Round the back of the building was the cemented playground and beyond that was the playing field. The field was covered in clusters of wild dandelions that looked like stray cobwebs strewn across the grass. Far past this silvery screen in a remote corner was what the school ambitiously called their nature reserve. It was a pond, surrounded by a ring of reeds. Lucy was kneeling next to it. Dad began his approach and as he got closer he noticed some tiny figures floating near Lucy.
She seemed to be talking to them and in the dark Dad began to think they must be fairies, but as he got closer he saw that what he had thought were wings were in the fact petals of flowers. Then, all of a sudden, Lucy fell head first into the pond. Dad yelled out her name and ran after her, ignoring the stones that cut into his feet.
He reached the pond and shoved his arms under frantically trying to grab Lucy and pull her free. His hands slipped over smooth, algae covered rocks and grabbed fistfuls of underwater plant life. Dad didn’t know what to do, the pond should not have been deep enough to cover Lucy completely, he couldn’t believe her whole body had disappeared.
He looked around him and saw the flowers Lucy had been talking to. A frog sat beside him. He guessed it had leapt free from the pond before Lucy or himself had disturbed it. Dad left the frog watching him and got up, circling the pond he looked around him, searching, hunting desperately for a clue as to what had happened to Lucy. He’d almost given up, Lucy had disappeared like magic.
“Where’s she gone?” he mumbled in desperation.
“Looking for someone?”
Dad turned, trying to find the source of the voice.
“I’m down here.” It was the frog, standing on its hind legs it gave a deep bow. “Greetings.” Its voice was naturally croaky.
“Who-What are you?”
“I’m a fairie.”
“No you’re not!?”
The frog looked indignant at this, and in a rather hurt voice it said, “I am! I was only trying to help.” The frog folded its fore legs together and turned away. “Good luck finding your daughter.”
“I-I’m sorry,” Dad knelt next to the frog. “Do you know what happened to her?”
The frog turned back to Dad and peered at him for a moment, judging whether his apology was good enough. Finally it said, “I do know.”
“Where is she?”
“In the pond.”
“But I can’t see her, she’s disappeared.”
“You’re not looking right, go on, look at the pond again.” Dad was nervous about following the orders of a frog, but it was worth a try, after all if he was having a breakdown then it had already happened and he couldn’t get any worse than seeing a talking frog.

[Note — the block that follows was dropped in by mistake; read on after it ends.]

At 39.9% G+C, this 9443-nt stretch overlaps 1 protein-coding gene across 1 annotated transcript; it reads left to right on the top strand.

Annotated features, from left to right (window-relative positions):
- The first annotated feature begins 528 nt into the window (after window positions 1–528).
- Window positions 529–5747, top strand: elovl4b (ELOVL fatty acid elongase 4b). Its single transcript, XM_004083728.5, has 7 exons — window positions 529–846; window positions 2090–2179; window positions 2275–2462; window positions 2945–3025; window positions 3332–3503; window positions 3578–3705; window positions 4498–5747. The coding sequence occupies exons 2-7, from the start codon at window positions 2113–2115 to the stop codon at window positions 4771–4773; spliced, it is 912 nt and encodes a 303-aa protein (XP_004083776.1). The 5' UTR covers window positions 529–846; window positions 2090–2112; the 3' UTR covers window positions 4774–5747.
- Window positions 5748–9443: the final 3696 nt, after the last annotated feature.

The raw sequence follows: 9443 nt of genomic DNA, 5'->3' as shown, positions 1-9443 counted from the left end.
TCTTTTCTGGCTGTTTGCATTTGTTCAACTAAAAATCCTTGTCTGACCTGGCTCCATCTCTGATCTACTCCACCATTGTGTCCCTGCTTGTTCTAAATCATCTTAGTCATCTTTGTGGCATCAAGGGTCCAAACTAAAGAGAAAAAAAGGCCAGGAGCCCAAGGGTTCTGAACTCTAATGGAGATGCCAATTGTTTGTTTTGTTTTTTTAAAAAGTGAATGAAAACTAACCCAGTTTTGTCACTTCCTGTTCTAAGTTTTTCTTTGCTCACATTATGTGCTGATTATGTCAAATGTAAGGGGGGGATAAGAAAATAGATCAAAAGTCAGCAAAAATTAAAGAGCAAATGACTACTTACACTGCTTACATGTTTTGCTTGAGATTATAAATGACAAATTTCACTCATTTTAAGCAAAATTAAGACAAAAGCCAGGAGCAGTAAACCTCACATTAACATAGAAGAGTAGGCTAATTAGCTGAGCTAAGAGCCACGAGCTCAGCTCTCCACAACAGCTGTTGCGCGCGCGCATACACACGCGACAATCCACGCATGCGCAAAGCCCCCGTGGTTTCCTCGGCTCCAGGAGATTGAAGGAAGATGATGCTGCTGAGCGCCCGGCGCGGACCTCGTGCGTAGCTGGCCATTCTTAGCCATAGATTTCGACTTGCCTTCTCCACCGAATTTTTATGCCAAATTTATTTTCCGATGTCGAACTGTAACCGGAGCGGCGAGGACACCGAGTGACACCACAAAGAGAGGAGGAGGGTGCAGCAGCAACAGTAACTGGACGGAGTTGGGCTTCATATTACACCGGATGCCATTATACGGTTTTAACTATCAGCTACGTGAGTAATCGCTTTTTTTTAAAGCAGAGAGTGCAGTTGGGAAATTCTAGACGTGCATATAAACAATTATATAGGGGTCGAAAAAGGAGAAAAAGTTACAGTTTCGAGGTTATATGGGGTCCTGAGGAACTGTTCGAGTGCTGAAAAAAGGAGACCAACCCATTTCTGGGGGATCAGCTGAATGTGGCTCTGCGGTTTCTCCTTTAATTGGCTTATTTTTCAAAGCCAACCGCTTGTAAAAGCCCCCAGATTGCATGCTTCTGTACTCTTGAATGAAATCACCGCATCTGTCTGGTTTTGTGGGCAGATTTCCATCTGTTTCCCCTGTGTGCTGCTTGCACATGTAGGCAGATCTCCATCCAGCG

The surface of the water reflected his face clearly and he could see the wrinkles gathering around his eyes and the grey flecks poking out of his ragged stubble. Behind his head the moon lingered and was soon eclipsed as a large shadow loomed behind him. He turned in shock and saw the frog had swelled to human size and with a gleeful “After you!” it shoved him into the pond.
Dad gasped as the cold water enveloped him and in the distance the moon became obscured and wobbly through the film of murky water.
He still dreamed of being a fireman sometimes. He’d tell himself he wanted a worthwhile life, to know that he was helping others and saving lives, and in part that was true. But what he wanted more was the attention, to imagine himself on one of those charity calendars and to walk down the street and receive smiles from all the women he came across. He’d never been unfaithful to his wife and he didn’t think he ever would be, but the truth was he wished he had been led by temptation, whether he refused it or not.
His back gently hit the bottom of the pond and unwillingly he open his mouth to inhale. It was air he inhaled, not water. He opened his eyes and saw daylight filtered through a forest canopy. Rolling to his side he pushed himself up off the grassy ground and brushed himself down. He was not wet.
“Let me help you up,” said a woman stretching a slender arm towards him. She rested her other hand against a tree trunk and had her bare feet resting on the knots of the tree’s roots. She was dressed in, what appeared at first to be clothes made of leaves and flowers but as she stepped closer Dad was able to see that it was only a pattern on her dress.
“You’re not wearing shoes,” he said. The woman glanced to her feet then smiled.